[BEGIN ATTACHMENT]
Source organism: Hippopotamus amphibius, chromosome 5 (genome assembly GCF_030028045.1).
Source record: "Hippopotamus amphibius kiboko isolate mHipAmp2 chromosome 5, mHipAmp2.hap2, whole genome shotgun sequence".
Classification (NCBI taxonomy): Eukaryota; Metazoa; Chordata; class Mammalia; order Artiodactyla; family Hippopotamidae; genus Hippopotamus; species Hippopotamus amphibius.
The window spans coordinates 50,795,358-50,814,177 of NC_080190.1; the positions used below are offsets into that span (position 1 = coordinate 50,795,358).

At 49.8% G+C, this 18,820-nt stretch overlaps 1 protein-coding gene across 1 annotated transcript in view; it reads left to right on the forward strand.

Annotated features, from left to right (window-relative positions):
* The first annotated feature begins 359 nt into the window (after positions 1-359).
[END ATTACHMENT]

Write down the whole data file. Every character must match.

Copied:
Source organism: Hippopotamus amphibius, chromosome 5 (genome assembly GCF_030028045.1).
Source record: "Hippopotamus amphibius kiboko isolate mHipAmp2 chromosome 5, mHipAmp2.hap2, whole genome shotgun sequence".
Classification (NCBI taxonomy): Eukaryota; Metazoa; Chordata; class Mammalia; order Artiodactyla; family Hippopotamidae; genus Hippopotamus; species Hippopotamus amphibius.
The window spans coordinates 50,795,358-50,814,177 of NC_080190.1; the positions used below are offsets into that span (position 1 = coordinate 50,795,358).

At 49.8% G+C, this 18,820-nt stretch overlaps 1 protein-coding gene across 1 annotated transcript in view; it reads left to right on the forward strand.

Annotated features, from left to right (window-relative positions):
* The first annotated feature begins 359 nt into the window (after positions 1-359).